My complaint regarding public school's torturous standardized testing, is that we are creating excellent test takers, not educating children. I have never had one supporter of the system, as currently constituted, tell me 'That's not true!' Achievement gains on standardized testing among minorities, excellent to 'recognized' status for schools are all touted but no one so far has refuted the claim that our children are not being educated.
After 12 years of education, kids graduate with little curiosity, little capacity for thinking critically and sometimes little in the way of a sense of the world in which they live. Five years ago 48% of 9th graders remained in school to receive their diplomas. In 2007-08, it was just barely 42%. Neither are great numbers, but neither can the significance of such numbers be obscured by the constant administrative drumbeat announcing 'rising test scores'. Children love to learn, but they have to stay in school to learn and they only enjoy learning when they have a sense of achievement and contribution that cannot come from a standardized test.
Admittedly, when it comes to education a lot of factors enter into this. Life in environments characterized by concentrated poverty, for instance. The challenge is for schools to reinvent themselves if they are to be effective. But presently, young people drilled on standardized testing skills to justify a politician's re-election bid, is leading us into a cultural, moral and intellectual ditch, rivaled only by our current economic meltdown.
In Texas someone has forgotten adjust school systems for a post-industrial, technological age (although, it would be nice for all students to have some antiquated learning materials like, oh let me see - textbooks!). Children don't need computers in classrooms to help the pass the TAKS (Texas Assessment of Academic Skills) test. They need to learn how to use computers as tools to help analyze and develop solutions to complex sets of scientific, cultural and social challenges that face our nation and the world. And they shouldn't have to wait until senior year of high school or freshman year of college.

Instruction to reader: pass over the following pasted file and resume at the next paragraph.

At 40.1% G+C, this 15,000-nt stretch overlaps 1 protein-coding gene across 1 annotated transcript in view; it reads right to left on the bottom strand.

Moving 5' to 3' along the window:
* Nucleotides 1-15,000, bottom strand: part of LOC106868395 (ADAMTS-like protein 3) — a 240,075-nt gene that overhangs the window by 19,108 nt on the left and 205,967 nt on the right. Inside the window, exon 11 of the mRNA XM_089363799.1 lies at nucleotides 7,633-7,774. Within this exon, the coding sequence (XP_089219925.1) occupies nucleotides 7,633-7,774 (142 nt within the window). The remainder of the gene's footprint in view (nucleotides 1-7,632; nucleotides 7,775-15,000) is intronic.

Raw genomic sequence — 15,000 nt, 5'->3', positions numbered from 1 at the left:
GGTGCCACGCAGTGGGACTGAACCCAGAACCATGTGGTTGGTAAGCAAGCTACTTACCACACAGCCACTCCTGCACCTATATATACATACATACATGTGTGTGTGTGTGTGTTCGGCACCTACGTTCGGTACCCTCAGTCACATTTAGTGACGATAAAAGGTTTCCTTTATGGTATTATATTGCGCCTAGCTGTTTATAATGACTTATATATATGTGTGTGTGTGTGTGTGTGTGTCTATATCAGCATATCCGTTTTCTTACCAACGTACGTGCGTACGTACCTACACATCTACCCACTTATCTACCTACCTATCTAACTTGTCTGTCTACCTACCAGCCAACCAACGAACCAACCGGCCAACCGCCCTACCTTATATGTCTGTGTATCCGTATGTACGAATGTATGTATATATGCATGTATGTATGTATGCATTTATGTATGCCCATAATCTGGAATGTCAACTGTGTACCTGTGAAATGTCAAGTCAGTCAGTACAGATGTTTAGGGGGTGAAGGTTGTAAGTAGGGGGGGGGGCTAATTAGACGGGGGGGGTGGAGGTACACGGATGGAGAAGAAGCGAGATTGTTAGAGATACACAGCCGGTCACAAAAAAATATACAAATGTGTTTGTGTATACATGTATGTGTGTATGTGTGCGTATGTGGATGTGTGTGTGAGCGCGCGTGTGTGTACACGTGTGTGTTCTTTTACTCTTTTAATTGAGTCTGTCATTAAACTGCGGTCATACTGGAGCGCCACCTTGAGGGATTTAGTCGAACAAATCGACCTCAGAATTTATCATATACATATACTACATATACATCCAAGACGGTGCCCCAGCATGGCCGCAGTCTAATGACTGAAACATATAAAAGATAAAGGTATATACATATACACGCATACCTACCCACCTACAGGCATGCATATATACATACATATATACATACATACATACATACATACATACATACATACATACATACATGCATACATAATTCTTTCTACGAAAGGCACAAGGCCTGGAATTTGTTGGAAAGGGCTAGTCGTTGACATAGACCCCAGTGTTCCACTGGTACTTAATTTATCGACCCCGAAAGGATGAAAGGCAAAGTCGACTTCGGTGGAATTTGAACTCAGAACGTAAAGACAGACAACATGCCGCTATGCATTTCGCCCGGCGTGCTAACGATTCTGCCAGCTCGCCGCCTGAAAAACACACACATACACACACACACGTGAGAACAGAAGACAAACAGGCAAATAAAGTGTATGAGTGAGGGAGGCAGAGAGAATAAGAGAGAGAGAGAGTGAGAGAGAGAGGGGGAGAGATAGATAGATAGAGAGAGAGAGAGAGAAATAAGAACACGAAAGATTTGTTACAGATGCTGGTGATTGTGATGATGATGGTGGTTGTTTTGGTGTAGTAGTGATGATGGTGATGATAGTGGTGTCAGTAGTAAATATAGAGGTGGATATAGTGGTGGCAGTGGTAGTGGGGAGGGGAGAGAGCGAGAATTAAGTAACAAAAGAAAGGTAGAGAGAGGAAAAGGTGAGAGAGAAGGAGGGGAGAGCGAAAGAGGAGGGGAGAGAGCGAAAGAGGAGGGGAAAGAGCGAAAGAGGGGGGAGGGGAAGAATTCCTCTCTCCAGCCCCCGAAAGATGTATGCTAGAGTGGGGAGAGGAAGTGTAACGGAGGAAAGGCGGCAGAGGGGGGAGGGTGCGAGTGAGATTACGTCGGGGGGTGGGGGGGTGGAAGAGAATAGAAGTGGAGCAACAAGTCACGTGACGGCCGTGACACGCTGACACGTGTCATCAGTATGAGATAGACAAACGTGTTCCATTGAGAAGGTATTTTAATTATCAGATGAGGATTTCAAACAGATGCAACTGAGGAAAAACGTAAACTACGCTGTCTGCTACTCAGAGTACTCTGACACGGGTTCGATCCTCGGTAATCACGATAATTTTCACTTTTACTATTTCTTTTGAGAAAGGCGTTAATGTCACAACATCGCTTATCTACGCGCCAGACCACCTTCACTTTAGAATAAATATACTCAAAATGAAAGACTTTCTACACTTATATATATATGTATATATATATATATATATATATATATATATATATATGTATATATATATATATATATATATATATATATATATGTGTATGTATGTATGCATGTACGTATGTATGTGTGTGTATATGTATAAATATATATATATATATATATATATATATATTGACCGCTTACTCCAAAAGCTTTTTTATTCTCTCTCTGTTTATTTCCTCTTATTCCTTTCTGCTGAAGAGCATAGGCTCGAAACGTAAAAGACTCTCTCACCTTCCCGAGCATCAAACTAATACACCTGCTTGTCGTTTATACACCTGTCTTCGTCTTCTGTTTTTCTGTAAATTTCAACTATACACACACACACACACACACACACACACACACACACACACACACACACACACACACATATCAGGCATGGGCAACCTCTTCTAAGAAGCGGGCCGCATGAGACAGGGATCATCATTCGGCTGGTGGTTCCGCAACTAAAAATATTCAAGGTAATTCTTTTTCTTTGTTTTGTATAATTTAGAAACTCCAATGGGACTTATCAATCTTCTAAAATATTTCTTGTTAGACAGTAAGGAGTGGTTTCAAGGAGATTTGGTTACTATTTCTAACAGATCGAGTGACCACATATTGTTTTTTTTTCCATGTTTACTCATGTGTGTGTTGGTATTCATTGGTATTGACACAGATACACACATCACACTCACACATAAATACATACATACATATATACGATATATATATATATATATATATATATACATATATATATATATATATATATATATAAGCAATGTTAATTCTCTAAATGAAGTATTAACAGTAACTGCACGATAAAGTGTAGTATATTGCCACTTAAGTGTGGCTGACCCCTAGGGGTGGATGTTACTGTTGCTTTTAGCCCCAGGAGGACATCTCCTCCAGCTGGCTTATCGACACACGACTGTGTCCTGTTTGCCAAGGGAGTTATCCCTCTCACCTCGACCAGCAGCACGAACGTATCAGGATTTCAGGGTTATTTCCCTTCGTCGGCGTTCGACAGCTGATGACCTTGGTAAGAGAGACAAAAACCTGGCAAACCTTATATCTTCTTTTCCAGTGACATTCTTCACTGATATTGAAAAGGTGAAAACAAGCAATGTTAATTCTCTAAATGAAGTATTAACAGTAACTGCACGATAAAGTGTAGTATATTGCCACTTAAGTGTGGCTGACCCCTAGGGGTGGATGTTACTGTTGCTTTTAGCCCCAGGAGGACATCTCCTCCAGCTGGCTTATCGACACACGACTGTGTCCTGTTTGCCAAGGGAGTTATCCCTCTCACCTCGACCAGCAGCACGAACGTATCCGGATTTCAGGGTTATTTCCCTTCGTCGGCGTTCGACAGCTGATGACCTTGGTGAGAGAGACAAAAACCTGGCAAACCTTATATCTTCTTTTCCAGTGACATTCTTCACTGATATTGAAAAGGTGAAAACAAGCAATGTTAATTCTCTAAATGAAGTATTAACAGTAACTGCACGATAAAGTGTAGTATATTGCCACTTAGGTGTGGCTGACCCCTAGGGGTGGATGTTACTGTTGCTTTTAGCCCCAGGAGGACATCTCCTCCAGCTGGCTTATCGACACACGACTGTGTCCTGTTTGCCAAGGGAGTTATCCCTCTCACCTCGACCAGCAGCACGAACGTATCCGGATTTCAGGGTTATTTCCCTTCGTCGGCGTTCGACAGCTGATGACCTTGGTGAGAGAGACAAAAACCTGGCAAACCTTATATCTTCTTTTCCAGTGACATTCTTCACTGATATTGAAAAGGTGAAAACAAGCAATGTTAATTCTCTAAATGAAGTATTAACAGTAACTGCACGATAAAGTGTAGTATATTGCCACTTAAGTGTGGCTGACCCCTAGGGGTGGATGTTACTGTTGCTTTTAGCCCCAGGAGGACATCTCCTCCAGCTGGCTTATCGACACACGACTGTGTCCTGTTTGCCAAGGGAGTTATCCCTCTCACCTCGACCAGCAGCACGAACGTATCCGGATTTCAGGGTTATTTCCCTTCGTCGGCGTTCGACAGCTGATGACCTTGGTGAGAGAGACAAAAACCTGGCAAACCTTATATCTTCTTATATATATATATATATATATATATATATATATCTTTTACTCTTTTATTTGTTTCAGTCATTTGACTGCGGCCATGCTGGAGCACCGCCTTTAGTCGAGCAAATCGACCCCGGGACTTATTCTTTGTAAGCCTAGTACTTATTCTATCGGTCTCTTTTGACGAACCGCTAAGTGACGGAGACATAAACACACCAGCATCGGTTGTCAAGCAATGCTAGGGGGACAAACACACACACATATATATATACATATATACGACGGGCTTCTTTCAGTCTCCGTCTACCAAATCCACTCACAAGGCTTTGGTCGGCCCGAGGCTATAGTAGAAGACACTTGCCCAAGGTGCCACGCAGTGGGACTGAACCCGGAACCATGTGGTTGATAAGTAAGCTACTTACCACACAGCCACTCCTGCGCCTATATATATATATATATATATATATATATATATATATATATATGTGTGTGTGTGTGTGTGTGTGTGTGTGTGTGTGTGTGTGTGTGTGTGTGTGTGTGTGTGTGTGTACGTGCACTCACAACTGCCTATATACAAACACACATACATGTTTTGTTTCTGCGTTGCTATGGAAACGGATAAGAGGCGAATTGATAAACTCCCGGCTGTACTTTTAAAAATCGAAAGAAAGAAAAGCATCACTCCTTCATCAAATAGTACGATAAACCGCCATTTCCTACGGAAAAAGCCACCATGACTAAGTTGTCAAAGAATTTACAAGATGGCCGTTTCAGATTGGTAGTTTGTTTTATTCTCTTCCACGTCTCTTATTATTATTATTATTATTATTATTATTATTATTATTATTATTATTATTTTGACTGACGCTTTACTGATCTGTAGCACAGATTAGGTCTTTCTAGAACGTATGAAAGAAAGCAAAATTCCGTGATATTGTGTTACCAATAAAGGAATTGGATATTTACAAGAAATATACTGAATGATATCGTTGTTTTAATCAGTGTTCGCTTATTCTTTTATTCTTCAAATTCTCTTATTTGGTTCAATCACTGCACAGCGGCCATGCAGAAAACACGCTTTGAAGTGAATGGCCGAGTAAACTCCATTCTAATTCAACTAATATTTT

Take a look at what works!
I mentioned that I haven't met an educator yet who refutes the notion that children are becoming trained test takers vs. educated citizens. What I do tend to get from defenders of the status quo is, 'Well, how do you suggest we assess children's mastery of the core subjects?'
I don't know? Creating opportunities for students to exercise their minds, to observe, and demonstrate the relevance between what they have been taught and life, perhaps? Perhaps if, as in Dallas, nearly 80% of high school graduates going to community college, having demonstrated 'subject mastery', yet needing remediation shows that what they have mastered was filling in bubbles with a number 2 pencil. Perhaps the successes, touted as the results of the system, are, results obtained by students bright enough, and teachers good and proficient enough, that we would have seen success if these students had been hidden in a cave from grades K-5!
The Texas legislature is getting it - well sort of - they want to refine the test!
The Dallas Morning News reported earlier this year, "Lawmakers who lead the way on education policy are warming to the idea of major changes to Texas' report card system for public schools, which already gets failing marks from superintendents and teachers.
"A new version, as currently envisioned, would dramatically alter the focus of student testing, which forms the basis for school report cards, and introduce new incentives for schools that make gains."
How about the creativity and courage to reinvent schools so that children who graduate are students who have actually learned?
I do not suggest for one second, that this is easy. But when you consider what's happening in public education currently, can anyone honestly say that the work required is not worth it?
Much of the hard work requires all of us, in every neighborhood, championing the proposed goal of public education: an intellectually well rounded, socialized, physically healthy citizen prepared to begin to make a positive contribution to the world. And this means creating a system designed to provide this benefit for every child.
If what we are doing doesn't work, then we have to create the structure that will. Unless, its in someones interest for it not to work!